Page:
Crossman did the same things with the ‘Deux Ex machina’ solution – the classic sci-fi reset button, characterised on screen by a Big Friendly Button. The figurative becoming literal. I still didn’t understand how it did what it did, but hey, that didn’t seem to matter.

I found it ironic that an episode set entirely in the TARDIS interior could actually offer up mind-blowing ideas and locations that were arguably on the grandest scale ever taken on by the series. The TARDIS is the most astounding space ship in all of science-fiction, so it was really high-time that that the new series finally got round to taking it on.

It opened with a solid set-up as to why the Doctor lowered the shields on the TARDIS and a fantastic 360 degree shot round the console – which previous sets have never allowed – so good job there. But as ever there was plenty that didn’t convince. How did the Doctor get out of the TARDIS when the doors had not opened? How did Clara get buried far away from the console is an exceedingly, easy to lift piece of metal.

On the bridge with ‘Eye of Harmony’, (which just happened to be a star suspended in a permanent state of imminent collapse into a black hole), why did the two Baalen brothers burn up, when the Doctor and Clara didn’t? Yes, they touched in each other, which reasserted the timeline, but what did the Doctor do to interrupt his and Clara’s death timeline?


But hold on one moment. To paraphrase another epic sci-fi moment. My God! It’s full of star! Can we just back up one moment here? There is a star collapsing into a black hole inside the TARDIS!!!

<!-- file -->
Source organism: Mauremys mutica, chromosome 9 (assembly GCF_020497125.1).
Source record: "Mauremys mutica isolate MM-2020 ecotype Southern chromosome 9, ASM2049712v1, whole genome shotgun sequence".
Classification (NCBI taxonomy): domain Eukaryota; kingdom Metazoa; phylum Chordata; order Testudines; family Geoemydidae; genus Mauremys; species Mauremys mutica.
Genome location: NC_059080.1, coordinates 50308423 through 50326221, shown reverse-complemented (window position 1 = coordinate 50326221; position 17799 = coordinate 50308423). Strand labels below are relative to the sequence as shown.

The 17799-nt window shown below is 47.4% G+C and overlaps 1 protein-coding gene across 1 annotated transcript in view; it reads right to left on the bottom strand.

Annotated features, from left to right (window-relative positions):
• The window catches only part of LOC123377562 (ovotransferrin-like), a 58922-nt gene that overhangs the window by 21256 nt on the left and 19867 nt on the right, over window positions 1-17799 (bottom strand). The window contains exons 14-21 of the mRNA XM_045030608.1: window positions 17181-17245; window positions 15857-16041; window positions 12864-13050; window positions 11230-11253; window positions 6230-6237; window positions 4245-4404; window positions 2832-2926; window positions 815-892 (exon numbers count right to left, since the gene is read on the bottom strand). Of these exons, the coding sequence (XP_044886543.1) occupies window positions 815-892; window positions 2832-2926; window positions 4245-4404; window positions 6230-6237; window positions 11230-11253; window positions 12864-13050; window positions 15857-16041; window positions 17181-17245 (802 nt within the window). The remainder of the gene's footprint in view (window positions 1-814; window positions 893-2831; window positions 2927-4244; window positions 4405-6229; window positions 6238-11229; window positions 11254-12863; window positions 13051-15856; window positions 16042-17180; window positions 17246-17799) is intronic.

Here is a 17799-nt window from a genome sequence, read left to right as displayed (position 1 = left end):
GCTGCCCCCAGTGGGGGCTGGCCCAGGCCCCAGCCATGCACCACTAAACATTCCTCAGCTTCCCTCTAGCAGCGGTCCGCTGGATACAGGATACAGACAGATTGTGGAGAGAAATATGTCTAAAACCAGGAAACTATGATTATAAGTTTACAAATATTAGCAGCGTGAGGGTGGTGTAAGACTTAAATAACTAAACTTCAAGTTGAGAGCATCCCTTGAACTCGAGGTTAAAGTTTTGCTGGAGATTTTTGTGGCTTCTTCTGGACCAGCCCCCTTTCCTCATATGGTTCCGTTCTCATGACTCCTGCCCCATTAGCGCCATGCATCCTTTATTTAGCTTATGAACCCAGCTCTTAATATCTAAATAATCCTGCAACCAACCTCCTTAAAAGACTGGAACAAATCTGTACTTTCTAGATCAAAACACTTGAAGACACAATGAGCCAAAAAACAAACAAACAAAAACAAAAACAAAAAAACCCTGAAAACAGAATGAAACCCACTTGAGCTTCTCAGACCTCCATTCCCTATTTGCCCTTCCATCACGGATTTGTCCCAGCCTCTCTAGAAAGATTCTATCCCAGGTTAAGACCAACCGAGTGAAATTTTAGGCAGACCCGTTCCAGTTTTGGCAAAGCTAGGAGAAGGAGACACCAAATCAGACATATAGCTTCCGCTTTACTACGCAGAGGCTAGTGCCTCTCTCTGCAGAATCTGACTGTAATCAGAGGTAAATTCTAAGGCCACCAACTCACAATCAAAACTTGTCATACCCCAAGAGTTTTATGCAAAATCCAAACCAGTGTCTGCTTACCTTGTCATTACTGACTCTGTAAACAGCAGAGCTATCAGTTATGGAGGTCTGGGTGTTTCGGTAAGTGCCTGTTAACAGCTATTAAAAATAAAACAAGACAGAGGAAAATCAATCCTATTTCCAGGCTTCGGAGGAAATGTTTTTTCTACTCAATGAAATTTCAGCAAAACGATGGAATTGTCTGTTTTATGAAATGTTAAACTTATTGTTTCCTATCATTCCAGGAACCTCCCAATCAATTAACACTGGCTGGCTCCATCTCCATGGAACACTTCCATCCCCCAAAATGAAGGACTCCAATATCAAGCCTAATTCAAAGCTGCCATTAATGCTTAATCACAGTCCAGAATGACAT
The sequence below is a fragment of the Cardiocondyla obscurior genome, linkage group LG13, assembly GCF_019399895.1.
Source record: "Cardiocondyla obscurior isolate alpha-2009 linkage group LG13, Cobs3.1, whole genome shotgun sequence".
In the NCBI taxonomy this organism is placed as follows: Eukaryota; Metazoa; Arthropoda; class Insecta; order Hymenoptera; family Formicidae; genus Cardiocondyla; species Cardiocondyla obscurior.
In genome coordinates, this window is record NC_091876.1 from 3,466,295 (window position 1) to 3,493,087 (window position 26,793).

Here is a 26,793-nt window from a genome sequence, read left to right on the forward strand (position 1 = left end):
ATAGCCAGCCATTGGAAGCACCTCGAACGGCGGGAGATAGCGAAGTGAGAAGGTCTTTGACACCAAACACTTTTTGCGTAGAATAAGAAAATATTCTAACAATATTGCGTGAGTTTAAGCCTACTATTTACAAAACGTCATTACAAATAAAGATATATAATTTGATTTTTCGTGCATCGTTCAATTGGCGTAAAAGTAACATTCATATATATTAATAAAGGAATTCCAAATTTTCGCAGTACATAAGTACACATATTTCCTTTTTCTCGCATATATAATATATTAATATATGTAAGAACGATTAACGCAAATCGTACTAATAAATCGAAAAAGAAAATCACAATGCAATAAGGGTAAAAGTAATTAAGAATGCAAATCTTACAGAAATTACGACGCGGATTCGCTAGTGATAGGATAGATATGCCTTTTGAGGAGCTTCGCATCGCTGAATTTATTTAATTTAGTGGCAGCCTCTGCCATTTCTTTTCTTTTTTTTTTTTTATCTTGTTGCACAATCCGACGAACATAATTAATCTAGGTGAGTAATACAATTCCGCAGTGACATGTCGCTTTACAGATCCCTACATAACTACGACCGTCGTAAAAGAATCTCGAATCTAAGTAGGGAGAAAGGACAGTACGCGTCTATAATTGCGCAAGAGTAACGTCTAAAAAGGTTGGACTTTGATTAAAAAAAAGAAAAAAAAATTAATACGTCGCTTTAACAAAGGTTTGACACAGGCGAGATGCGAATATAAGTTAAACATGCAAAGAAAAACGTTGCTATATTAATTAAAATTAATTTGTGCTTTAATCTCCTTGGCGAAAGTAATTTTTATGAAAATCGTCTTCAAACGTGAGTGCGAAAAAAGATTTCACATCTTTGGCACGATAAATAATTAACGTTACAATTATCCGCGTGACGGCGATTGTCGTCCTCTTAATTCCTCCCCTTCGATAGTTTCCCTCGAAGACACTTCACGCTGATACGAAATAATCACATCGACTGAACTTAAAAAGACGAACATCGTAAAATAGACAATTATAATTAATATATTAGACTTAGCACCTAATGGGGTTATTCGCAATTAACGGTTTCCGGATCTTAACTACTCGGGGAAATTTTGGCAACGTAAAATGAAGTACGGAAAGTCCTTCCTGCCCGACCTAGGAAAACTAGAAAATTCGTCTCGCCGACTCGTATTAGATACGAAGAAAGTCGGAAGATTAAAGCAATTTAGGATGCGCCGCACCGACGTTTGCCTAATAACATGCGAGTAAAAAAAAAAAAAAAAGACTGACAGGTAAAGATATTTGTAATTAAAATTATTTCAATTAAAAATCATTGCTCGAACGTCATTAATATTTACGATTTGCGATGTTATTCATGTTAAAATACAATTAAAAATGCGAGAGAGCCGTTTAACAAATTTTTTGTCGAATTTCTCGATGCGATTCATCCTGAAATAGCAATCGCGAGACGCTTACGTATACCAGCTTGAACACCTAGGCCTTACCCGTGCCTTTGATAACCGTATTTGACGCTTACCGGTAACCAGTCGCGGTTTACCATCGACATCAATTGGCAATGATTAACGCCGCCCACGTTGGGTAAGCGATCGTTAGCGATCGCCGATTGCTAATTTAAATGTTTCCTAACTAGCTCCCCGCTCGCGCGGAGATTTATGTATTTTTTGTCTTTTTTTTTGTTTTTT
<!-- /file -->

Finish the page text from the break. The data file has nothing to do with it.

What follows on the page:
Mind blown.

We know from Doctor Who lore that the Time Lord’s power comes from harnessing this technology and that this was what Omega and Rassilon trapped at the heart of Gallifrey. But was there an Eye of Harmony at the centre of every TARDIS? Or did the Doctor somehow remove the Eye and place it inside the TARDIS in the aftermath of the Time War? Either way, if there was anything to indicate the truly infinite nature of the TARDIS interior – this was it.

That said it took about five minutes to get from the TARDIS console room to the Eye – though we did enjoy seeing the Orrery and the swimming pool on the way. (But what has happened to the classic TARDIS roundels?).

The TARDIS reconfiguring itself was pretty cool, and the echo consoles were good too. And the echoes and whispers of classic lines about the TARDIS that emerged and swirled around the room as the scavenger dude dismantled the console would have put a smile on the face of any long-time fan, and fits in nicely for the 50th anniversary. It was also especially effective in 5.1 surround sound!


The library that Clara hid in and the bottles containing auditory knowledge had a distinctly Hogwarts feel to it – as did the large leather bound book containing the Doctors deep dark secrets that he has never revealed to anyone in hundreds of years.

Here’s a tip then Doc – don’t leave the book out on a pedestal that practically says ‘Read Me’ – keep it on a USB stick, eh? Sheesh.

The Doctor’s name is clearly this season’s story arc with clues laid down like bread crumbs on the way – a thousand Dalek’s screaming “Doctor Who?”, the Doctor What? – “If you like comment”, and others.


As the show approaches its 50th year, Moffat is taking on another pillar of the Doctor Who ethos and threatening to lay it bare. But do we want that? When the second Doctor’s final story introduced us to his home planet and his people it felt like a deepening of the character – but surely revealing the Doctor’s name will simply strip away sense of mystery that remains in the character.  Especially if his name is Alan.

This episode then was all about Doctor Who geekery, and there’s an argument to be said that having writers who are clearly life-long fans of the show isn’t necessarily a good thing. We cared little for the scavenger crew who with their bickering felt like they had wondered out of Eastenders, and the revelation about the Android brother fell a little flat.